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The latest estimates from Institute for Health Policy’s (IHP) SLOTS MRP model show the SJB and NPP/JVP both having 34% support of Sri Lankan adults in April. Support for NPP/JVP and SJB has shown a modest increasing trend since July 2023. Voters’ support for UNP, SLPP, SLFP, ITAK, SLMC and other parties remain relatively unchanged. The April estimates are provisional and are associated with a margin of error of 1–4% for the four leading parties.

Dr. Rannan-Eliya, the SLOTS polling director, commented, “The SLOTS polling in April suffered from a lower response rate owing to the New Year holidays, and we think this may have skewed the sample in favour of SJB supporters. The early May interviews partly compensated for this, and it’s possible that our June interviews may result in further revisions to our model estimates.

“We’ve been asked about some other recent internet polls that showed much higher levels of support for the NPP/JVP. We think these over-estimate NPP/JVP support. SLOTS routinely collects data from all respondents on whether they have internet access, and whether they are willing to participate in an internet survey. These data show that NPP/JVP supporters are far more likely to have internet access and even more likely to be willing to respond to internet surveys, and this difference remains even after controlling for past voting behaviour. Our data indicates internet polls may overestimate NPP/JVP support by about 10%, and for this kind of reason we have previously decided that the time is not right to do internet polling.”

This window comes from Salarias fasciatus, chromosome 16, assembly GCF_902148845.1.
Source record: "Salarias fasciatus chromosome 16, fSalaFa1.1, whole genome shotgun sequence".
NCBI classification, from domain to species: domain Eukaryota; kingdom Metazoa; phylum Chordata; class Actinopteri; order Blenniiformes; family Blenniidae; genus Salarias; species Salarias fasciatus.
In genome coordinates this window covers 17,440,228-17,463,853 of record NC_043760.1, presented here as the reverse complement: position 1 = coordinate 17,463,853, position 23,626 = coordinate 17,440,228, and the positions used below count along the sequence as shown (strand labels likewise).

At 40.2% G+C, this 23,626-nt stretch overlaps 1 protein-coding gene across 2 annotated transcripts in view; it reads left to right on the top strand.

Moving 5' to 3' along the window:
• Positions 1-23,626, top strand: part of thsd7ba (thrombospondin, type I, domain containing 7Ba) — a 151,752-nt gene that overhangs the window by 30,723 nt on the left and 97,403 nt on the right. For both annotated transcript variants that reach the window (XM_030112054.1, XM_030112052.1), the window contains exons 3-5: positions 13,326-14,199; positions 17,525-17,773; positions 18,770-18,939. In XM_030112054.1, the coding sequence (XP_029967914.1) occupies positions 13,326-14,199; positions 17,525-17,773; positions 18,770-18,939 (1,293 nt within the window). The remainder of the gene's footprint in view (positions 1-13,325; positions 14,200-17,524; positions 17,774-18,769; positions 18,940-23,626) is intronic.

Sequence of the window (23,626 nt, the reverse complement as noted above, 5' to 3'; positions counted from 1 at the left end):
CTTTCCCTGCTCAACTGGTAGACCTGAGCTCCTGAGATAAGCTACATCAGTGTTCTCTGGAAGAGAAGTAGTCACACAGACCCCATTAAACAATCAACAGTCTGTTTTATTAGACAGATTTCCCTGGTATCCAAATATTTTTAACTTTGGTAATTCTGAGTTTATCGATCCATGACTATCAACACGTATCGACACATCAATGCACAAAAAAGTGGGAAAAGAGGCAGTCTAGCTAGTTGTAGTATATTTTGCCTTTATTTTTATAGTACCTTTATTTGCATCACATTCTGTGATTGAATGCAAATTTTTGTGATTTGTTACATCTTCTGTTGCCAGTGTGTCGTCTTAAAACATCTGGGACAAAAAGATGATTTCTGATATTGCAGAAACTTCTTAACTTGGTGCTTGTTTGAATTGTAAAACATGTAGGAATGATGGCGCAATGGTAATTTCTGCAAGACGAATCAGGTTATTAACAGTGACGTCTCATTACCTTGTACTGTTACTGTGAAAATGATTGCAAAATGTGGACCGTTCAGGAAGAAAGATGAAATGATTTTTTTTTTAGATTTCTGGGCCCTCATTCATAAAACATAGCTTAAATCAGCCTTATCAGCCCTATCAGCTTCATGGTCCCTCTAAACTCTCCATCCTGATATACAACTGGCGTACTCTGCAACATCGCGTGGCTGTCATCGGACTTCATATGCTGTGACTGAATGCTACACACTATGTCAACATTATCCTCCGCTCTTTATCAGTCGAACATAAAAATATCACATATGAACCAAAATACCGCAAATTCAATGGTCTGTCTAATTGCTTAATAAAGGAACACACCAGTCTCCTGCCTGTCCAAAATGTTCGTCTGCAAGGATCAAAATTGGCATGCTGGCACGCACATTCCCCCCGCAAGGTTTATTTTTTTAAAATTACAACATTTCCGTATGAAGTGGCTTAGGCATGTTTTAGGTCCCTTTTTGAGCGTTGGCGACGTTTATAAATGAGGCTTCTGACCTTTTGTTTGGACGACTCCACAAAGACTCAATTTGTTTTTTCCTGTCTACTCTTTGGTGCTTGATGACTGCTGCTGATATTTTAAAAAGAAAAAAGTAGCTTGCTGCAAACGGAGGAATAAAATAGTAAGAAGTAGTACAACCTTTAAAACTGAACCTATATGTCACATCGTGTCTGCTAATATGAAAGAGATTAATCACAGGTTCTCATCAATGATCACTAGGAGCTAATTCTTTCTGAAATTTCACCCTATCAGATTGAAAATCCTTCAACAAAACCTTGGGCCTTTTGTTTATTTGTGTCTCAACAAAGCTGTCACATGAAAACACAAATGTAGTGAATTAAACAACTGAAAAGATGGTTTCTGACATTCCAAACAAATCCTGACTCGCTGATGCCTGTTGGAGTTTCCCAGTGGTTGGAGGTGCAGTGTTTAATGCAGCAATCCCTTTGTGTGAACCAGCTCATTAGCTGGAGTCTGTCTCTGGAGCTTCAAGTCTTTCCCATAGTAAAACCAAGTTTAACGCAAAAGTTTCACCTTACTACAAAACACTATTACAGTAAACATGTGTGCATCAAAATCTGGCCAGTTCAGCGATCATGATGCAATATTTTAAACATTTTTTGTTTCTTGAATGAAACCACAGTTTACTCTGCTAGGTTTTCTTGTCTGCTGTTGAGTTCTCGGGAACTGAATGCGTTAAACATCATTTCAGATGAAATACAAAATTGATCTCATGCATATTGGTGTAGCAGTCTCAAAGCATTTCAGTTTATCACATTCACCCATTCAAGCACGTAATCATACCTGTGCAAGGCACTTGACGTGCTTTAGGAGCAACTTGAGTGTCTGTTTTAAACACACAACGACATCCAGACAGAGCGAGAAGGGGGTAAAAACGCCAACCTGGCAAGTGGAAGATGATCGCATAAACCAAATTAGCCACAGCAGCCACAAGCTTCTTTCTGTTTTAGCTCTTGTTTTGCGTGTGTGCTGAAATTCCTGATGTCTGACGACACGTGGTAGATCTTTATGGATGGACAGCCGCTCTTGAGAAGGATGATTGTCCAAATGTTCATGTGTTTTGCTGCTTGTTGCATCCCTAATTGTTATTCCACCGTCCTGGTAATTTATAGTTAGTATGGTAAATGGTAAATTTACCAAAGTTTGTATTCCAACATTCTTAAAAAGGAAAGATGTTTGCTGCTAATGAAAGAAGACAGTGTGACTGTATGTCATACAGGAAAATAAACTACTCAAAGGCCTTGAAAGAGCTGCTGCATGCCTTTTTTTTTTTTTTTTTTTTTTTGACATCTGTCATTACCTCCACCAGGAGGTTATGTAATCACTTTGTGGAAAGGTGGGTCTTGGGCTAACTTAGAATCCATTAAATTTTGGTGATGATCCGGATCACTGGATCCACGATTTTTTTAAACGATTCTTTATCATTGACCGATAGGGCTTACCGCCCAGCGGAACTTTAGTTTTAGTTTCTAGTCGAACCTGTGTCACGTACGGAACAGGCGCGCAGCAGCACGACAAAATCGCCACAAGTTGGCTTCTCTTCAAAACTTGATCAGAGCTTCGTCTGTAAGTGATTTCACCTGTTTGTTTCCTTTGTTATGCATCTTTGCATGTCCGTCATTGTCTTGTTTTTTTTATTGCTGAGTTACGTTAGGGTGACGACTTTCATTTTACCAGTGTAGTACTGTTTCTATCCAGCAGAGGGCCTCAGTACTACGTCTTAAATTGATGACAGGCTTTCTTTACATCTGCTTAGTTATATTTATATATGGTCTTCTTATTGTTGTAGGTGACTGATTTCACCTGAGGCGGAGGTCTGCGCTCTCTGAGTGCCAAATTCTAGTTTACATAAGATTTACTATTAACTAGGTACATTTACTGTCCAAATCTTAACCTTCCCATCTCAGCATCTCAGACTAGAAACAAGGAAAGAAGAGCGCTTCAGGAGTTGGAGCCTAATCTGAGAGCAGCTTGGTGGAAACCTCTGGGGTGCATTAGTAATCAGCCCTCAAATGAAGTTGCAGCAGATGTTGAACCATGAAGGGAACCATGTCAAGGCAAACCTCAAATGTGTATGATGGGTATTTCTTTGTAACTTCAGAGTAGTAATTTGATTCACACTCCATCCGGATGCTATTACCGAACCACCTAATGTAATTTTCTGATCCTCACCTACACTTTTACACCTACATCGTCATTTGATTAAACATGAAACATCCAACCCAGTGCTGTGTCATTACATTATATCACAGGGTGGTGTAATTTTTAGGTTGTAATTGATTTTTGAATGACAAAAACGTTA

These SLOTS estimates are for all adults and not for likely voters. They are based on the IHP SLOTS Multilevel Regression and Poststratification (MRP) model.

The April update is based on 17,134 interviews conducted with adults across Sri Lanka since October 2021 including 444 interviews carried out in April 2024. IHP’s SLOTS MRP methodology first estimates the relationship between a wide variety of characteristics about respondents and their opinions, in this case, “If there was a General Election today, which party would you vote for?”

SLOTS combines interviews from a national sample of adults (ages 18 and over) reached by random digit dialling of mobile numbers, and others coming from a national panel of respondents who were previously recruited through random selection and face-to-face interviews.